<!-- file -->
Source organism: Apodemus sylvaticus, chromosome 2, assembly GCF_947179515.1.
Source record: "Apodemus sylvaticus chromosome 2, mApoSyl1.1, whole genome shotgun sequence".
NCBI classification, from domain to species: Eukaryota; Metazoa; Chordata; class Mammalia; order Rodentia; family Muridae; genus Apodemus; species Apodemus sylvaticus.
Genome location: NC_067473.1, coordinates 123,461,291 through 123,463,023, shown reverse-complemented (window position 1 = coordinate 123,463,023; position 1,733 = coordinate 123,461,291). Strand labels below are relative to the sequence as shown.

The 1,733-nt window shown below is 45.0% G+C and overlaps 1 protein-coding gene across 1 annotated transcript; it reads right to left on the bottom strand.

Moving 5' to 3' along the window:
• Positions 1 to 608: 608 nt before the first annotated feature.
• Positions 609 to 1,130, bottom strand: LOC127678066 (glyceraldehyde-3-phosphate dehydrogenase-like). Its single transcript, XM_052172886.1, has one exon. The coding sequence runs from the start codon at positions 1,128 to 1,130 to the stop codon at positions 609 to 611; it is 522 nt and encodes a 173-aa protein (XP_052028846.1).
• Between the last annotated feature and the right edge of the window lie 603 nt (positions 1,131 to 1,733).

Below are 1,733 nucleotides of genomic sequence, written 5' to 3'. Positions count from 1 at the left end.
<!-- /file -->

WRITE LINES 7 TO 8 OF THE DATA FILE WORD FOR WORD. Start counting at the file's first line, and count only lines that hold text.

• Positions 1 to 608: 608 nt before the first annotated feature.
• Positions 609 to 1,130, bottom strand: LOC127678066 (glyceraldehyde-3-phosphate dehydrogenase-like). Its single transcript, XM_052172886.1, has one exon. The coding sequence runs from the start codon at positions 1,128 to 1,130 to the stop codon at positions 609 to 611; it is 522 nt and encodes a 173-aa protein (XP_052028846.1).